Inside a bright, freshly remodeled basement lab at Dartmouth College's Thayer School of Engineering, John Collier slides a small white rectangle of polyethylene plastic toward me. He and I, along with his colleague Michael Mayor, are sitting at a large oak table covered with failed orthopedic implants - shiny cobalt balls and white plastic sockets, titanium stems once thrust into femurs to hold artificial hips in place. Over the last three decades, Collier, an engineer, and Mayor, a surgeon, have collected and tested nearly 9,000 artificial joints to determine how and why they failed. No lab has room for all those parts, so the vast majority of the implant collection is stored off campus in a rented warehouse.
The device in front of me is a component of a knee joint, which closely resembles its more famous polyethylene cousin, the kitchen cutting board. Next, Collier hands me a matching polyethylene part from a second knee joint. Yellowed and disintegrating, it looks oddly like a crumbling rind of aged cheese. The first piece, Collier says, spent 17 years inside someone's knee. The second deteriorated in less than five. "We ask, 'How did it get in this state, and what does that mean for other patients?'" he says.
Collier and Mayor first came together in the early 1970s over a shared interest in then-new devices known as porous-coated implants. An alternative to the brittle bone cement used at the time to hold implants in place, porous-coated surfaces allow human tissue to grow into the implant, creating a living interface between metal and bone. To better understand how porous coatings performed in the body, the pair began studying those removed because of complications, implant failure, or patient death. With that, their "retrieval analysis lab" was born.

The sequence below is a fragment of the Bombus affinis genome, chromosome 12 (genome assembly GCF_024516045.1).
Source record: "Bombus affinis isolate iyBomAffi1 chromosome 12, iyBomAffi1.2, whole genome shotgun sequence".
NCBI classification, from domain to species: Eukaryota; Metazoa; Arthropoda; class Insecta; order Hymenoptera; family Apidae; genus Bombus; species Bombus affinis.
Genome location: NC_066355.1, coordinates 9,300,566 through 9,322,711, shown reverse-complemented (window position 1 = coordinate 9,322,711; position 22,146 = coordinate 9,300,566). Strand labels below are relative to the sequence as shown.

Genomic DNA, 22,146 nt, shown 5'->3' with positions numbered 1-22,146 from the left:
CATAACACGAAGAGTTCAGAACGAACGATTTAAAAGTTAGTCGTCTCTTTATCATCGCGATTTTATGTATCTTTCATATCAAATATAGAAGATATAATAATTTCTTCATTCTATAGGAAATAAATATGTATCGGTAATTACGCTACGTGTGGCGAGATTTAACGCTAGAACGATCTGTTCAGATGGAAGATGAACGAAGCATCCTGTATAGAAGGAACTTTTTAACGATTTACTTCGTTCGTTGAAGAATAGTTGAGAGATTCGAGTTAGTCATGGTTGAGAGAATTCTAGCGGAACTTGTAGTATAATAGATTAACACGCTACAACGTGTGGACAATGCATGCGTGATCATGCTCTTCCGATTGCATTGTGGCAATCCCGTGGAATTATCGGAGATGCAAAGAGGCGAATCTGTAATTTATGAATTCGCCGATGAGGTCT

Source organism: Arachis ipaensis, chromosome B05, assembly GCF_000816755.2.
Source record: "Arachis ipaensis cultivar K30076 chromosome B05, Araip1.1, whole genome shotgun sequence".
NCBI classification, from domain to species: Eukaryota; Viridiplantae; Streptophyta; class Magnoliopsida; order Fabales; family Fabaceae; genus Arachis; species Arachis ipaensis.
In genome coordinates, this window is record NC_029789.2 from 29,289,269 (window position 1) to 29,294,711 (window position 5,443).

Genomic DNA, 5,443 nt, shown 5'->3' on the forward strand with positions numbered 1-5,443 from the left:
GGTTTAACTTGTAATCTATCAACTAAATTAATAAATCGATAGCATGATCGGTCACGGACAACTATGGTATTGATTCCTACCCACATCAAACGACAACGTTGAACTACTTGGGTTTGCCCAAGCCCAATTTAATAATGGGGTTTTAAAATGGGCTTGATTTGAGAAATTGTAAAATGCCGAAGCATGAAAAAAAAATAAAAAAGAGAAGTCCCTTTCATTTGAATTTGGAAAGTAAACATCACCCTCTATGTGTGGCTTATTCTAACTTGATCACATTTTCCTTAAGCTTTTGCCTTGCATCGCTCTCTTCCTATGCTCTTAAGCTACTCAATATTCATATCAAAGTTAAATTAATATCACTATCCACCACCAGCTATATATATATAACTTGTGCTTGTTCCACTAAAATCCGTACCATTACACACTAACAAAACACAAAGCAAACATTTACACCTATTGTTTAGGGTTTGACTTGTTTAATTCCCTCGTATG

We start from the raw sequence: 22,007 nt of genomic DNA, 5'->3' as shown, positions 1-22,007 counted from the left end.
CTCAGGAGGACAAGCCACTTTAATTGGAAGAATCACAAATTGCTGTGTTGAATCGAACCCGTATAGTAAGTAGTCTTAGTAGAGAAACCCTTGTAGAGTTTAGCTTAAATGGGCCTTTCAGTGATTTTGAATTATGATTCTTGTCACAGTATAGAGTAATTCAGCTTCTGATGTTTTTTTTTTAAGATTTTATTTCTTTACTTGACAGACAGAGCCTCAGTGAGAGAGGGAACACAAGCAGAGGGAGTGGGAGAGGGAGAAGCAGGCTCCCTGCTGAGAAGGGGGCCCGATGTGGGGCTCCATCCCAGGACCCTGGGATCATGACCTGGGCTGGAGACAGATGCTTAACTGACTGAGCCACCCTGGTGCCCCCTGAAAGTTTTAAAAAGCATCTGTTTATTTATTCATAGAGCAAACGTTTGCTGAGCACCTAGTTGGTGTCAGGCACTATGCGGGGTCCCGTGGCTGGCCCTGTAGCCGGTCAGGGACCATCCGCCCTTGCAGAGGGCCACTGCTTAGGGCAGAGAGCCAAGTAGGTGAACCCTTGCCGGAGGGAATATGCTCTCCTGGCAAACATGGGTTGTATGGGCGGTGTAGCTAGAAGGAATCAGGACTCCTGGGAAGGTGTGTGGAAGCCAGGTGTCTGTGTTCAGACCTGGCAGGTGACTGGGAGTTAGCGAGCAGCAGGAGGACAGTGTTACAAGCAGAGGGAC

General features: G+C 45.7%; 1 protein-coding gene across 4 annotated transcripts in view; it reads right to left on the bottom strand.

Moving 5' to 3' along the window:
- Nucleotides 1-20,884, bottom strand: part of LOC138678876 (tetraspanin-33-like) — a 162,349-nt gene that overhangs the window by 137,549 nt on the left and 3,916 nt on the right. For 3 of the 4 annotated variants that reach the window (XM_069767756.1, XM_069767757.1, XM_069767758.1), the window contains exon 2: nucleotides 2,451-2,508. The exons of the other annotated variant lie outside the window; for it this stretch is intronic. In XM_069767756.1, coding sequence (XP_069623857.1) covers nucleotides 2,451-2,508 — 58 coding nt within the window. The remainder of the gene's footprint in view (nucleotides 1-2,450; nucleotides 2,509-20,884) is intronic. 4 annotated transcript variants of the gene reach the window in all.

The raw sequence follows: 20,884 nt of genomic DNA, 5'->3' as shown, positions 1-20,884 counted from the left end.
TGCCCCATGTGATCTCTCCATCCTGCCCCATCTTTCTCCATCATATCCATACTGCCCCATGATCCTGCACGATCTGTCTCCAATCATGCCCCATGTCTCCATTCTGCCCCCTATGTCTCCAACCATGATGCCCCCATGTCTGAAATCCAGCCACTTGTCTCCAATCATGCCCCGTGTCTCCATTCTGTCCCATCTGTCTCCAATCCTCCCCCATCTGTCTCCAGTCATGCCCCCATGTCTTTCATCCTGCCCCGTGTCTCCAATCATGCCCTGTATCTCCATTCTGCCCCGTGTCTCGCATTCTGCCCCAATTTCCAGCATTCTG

A new part arrives in the mail nearly every day. Some 800 surgeons participate, at their own expense, packaging freshly excised implants in ethanol and shipping them to Dartmouth. In a back room that looks like half lab and half wood shop, Collier, Mayor, and a rotating crew of students measure, dismantle, and slice. They test the chemical and mechanical properties of the materials and look for signs of corrosion and wear.
According to the American Academy of Orthopedic Surgeons, more than 700,000 total hip and knee replacements were performed in 2004. The same year, surgeons performed 86,000 revision surgeries to repair or replace an artificial joint. Any number of things can go wrong with an implant. Microscopic specks of plastic or metal can slough off and trigger an immune attack on the implant. Metal can erode, causing parts to become uncomfortably misshapen - a problem Collier demonstrates by displaying a cobalt hip ball worn from a sphere into an irregular ovoid after just two years. According to Collier, "the biggest problem now, as it has been for 27 years, is the new and different ways for polyethylene to fail."
About a decade ago, he and Mayor found that the gamma radiation used to sterilize implants created free radicals that caused polyethylene to oxidize and weaken over time. As it turned out, the crumbling knee joint Collier showed me was a victim of oxidation. To solve the problem, Collier says, manufacturers began irradiating implants in the absence of oxygen.
Manufacturers thought the issue was solved. Collier and Mayor weren't so sure. They continued to study polyethylene, and this year reported that, perhaps not surprisingly, irradiated pieces continue to oxidize in the body (J Bone Joint Surg Am, 89:2023-9, 2007; J Arthroplasty 22:721-31, 2007). "We discovered that the manufacturers' solution to the problem of oxidation was flawed," Collier says. One possible remedy involves heating the material after irradiation, which halts the oxidization process. "But radiation and heating together weaken the material," notes Collier. For the moment, he says, doctors must decide whether individual patients need implants built for strength or for wear resistance.
The pair began the oxidation study five years ago, an opportune time for Mayor, who shortly thereafter received a knee implant of his own. He requested a DePuy Sigma rotating platform knee, a high-tech device that pivots on a cobalt chrome platform to adjust its position below the femur. He specified a unique plastic processing method, too, requesting that the implant be "moderately cross-linked" - that is, sterilized with a midlevel dose of radiation to split the difference between wear resistance and strength. Even with his inside knowledge, he admits, going in for the implant gave him pause. Still, he says, "it gave the colleague I asked to do [the surgery] even more pause."